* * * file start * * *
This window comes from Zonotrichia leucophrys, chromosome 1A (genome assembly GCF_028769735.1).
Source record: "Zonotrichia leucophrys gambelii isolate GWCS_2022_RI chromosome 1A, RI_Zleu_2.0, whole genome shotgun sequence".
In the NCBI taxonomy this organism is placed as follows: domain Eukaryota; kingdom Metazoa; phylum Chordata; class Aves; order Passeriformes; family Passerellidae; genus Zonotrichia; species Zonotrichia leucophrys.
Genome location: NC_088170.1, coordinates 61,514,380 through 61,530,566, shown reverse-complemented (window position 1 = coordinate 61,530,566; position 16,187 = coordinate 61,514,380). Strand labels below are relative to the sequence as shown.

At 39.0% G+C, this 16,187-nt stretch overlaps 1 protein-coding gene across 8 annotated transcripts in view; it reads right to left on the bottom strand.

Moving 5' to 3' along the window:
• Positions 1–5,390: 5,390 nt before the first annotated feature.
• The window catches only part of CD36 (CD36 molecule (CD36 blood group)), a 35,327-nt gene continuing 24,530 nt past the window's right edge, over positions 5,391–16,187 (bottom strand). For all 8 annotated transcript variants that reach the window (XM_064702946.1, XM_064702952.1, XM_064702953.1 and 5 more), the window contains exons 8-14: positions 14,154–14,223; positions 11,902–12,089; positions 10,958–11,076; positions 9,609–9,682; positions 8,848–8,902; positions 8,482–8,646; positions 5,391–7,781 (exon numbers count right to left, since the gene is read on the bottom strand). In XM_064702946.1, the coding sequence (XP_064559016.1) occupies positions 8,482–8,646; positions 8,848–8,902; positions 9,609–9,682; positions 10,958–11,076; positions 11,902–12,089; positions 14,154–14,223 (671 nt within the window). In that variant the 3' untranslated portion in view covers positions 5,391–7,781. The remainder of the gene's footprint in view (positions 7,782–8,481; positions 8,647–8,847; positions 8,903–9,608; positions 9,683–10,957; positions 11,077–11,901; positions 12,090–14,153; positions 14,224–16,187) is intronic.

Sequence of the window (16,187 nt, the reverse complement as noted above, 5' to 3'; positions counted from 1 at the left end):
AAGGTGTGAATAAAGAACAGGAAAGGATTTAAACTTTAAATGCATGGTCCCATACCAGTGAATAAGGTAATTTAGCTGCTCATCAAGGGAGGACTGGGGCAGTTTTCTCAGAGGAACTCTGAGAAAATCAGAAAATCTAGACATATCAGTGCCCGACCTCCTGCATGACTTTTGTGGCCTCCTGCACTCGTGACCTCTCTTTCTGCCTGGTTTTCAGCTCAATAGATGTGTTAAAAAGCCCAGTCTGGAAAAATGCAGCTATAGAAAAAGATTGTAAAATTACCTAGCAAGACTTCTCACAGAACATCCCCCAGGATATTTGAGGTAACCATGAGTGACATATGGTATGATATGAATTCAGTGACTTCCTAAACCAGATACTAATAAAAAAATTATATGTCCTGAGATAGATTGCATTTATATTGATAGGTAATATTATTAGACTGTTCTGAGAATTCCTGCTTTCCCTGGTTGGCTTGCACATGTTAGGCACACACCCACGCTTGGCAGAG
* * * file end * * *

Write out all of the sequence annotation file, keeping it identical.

This window comes from Zonotrichia leucophrys, chromosome 1A (genome assembly GCF_028769735.1).
Source record: "Zonotrichia leucophrys gambelii isolate GWCS_2022_RI chromosome 1A, RI_Zleu_2.0, whole genome shotgun sequence".
In the NCBI taxonomy this organism is placed as follows: domain Eukaryota; kingdom Metazoa; phylum Chordata; class Aves; order Passeriformes; family Passerellidae; genus Zonotrichia; species Zonotrichia leucophrys.
Genome location: NC_088170.1, coordinates 61,514,380 through 61,530,566, shown reverse-complemented (window position 1 = coordinate 61,530,566; position 16,187 = coordinate 61,514,380). Strand labels below are relative to the sequence as shown.

At 39.0% G+C, this 16,187-nt stretch overlaps 1 protein-coding gene across 8 annotated transcripts in view; it reads right to left on the bottom strand.

Moving 5' to 3' along the window:
• Positions 1–5,390: 5,390 nt before the first annotated feature.
• The window catches only part of CD36 (CD36 molecule (CD36 blood group)), a 35,327-nt gene continuing 24,530 nt past the window's right edge, over positions 5,391–16,187 (bottom strand). For all 8 annotated transcript variants that reach the window (XM_064702946.1, XM_064702952.1, XM_064702953.1 and 5 more), the window contains exons 8-14: positions 14,154–14,223; positions 11,902–12,089; positions 10,958–11,076; positions 9,609–9,682; positions 8,848–8,902; positions 8,482–8,646; positions 5,391–7,781 (exon numbers count right to left, since the gene is read on the bottom strand). In XM_064702946.1, the coding sequence (XP_064559016.1) occupies positions 8,482–8,646; positions 8,848–8,902; positions 9,609–9,682; positions 10,958–11,076; positions 11,902–12,089; positions 14,154–14,223 (671 nt within the window). In that variant the 3' untranslated portion in view covers positions 5,391–7,781. The remainder of the gene's footprint in view (positions 7,782–8,481; positions 8,647–8,847; positions 8,903–9,608; positions 9,683–10,957; positions 11,077–11,901; positions 12,090–14,153; positions 14,224–16,187) is intronic.

Sequence of the window (16,187 nt, the reverse complement as noted above, 5' to 3'; positions counted from 1 at the left end):
AAGGTGTGAATAAAGAACAGGAAAGGATTTAAACTTTAAATGCATGGTCCCATACCAGTGAATAAGGTAATTTAGCTGCTCATCAAGGGAGGACTGGGGCAGTTTTCTCAGAGGAACTCTGAGAAAATCAGAAAATCTAGACATATCAGTGCCCGACCTCCTGCATGACTTTTGTGGCCTCCTGCACTCGTGACCTCTCTTTCTGCCTGGTTTTCAGCTCAATAGATGTGTTAAAAAGCCCAGTCTGGAAAAATGCAGCTATAGAAAAAGATTGTAAAATTACCTAGCAAGACTTCTCACAGAACATCCCCCAGGATATTTGAGGTAACCATGAGTGACATATGGTATGATATGAATTCAGTGACTTCCTAAACCAGATACTAATAAAAAAATTATATGTCCTGAGATAGATTGCATTTATATTGATAGGTAATATTATTAGACTGTTCTGAGAATTCCTGCTTTCCCTGGTTGGCTTGCACATGTTAGGCACACACCCACGCTTGGCAGAG